Biden to meet with 'Quad' leaders during trip to Asia amid rising tension with China

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President Biden is planning to make “several” stops, including a summit featuring leaders from the “Quad” alliance, during his trip to Asia this spring amid an increasingly contentious relationship between the U.S. and China.

Biden’s trip, which will mark his first visit to the region as president, will include a “summit with three key regional allies in Japan,” according to a report from Reuters. The summit will feature leaders from Australia, India and Japan in Tokyo.

President Joe Biden speaks to members of the media before boarding Air Force One at Minneapolis-Saint Paul International Airport in Minneapolis, Tuesday, Nov. 30, 2021. (AP Photo/Carolyn Kaster)

In a statement to the outlet, a senior administration official who was granted anonymity said Biden is seeking to “regularize our engagement through the Quad, which continues to operate at full speed.”

“The President will also make several other stops on that trip,” the official added, refusing to elaborate.

While the exact date for Biden’s trip has yet to be finalized and made public, a person familiar with the matter told Reuters that the trip could take place in May.

Earlier this month, a readout from the White House stated Biden “welcomed” an invitation from Prime Minister Fumio Kishida of Japan to “visit Japan for the next Quad Leaders Meeting in the first half of 2022.”

Kishida makes opening remarks during the trilateral meeting in Tokyo, Wednesday, Aug. 24, 2016.
(Katsumi Kasahara/Pool Photo via AP)

The official said the Biden administration is working to launch a Pacific Islands initiative “to coordinate our actions, drive resources, and raise our ambition in the region, including on climate, maritime, and transportation issues.”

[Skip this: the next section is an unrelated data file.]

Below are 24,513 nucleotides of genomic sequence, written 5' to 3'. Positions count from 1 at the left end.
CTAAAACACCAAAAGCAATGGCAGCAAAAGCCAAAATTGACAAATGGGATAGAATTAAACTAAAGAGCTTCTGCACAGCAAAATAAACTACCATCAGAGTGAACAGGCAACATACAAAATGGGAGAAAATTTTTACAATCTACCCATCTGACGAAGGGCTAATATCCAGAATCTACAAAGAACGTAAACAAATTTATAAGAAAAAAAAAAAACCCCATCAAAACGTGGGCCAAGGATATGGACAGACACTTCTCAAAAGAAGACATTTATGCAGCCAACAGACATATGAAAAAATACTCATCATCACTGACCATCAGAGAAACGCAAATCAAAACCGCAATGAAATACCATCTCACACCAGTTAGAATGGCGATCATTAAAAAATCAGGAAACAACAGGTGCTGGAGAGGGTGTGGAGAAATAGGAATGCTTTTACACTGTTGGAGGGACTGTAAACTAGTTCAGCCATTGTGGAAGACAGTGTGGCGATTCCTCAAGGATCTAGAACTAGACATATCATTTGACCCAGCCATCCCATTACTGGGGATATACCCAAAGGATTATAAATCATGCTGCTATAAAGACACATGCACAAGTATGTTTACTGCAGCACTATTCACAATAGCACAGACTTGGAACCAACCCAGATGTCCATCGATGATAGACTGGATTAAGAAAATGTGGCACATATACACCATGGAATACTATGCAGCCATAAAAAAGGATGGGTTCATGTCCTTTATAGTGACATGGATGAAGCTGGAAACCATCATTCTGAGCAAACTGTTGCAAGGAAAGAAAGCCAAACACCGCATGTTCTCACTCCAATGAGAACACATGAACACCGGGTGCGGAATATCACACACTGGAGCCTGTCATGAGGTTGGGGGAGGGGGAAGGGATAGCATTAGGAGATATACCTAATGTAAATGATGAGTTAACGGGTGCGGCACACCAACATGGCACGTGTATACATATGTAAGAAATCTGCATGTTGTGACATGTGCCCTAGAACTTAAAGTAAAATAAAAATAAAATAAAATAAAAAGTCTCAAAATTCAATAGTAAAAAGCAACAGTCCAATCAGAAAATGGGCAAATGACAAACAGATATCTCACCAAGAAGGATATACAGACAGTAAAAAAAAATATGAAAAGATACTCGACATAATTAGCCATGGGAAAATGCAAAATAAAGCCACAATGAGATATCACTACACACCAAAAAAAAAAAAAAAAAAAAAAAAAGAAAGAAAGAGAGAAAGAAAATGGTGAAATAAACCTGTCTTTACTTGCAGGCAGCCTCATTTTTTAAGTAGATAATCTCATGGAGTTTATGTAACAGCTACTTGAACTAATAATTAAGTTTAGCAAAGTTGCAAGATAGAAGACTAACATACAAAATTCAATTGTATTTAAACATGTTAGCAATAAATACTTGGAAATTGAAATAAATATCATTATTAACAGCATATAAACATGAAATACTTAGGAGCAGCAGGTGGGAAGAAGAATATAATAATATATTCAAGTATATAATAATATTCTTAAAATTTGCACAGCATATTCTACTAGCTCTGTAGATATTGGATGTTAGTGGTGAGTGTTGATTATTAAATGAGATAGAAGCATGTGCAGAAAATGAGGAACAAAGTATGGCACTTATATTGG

In addition, the official said the administration will “continue prioritizing our Indo-Pacific focus and will have more to come.”

As the U.S. focuses its attention on the growing crisis in Ukraine, where more than 100,000 Russian troops have gathered at the border, China has been increasingly aggressive toward territory that it believes should belong to Beijing.

Earlier this week, FBI Director Christopher Wray said the threat coming from the Chinese Communist Party (CCP) is “more brazen” and “more damaging than ever before.” 

“There’s just no country that presents a broader threat to our ideas, innovation and economic security than China,” Wray said Monday, speaking from the Ronald Reagan Presidential Library. “The Chinese government steals staggering volumes of information and causes deep, job-destroying damage across a wide range of industries.”

President Biden meets with China’s President Xi Jinping during a virtual summit from the Roosevelt Room of the White House in Washington, D.C., Nov. 15, 2021.
(MANDEL NGAN/AFP via Getty Images)

China launched 39 aircraft, mostly fighter jets, near Taiwan Sunday — the largest show of force in months. The launch came the same day the U.S. Navy sailed two aircraft carriers along with a pair of amphibious assault ships alongside allies in the Philippine Sea.

Fox News reached out to the White House but did not receive an immediate response.

Fox News’ Adam Shaw and Caitlin McFall contributed to this article.

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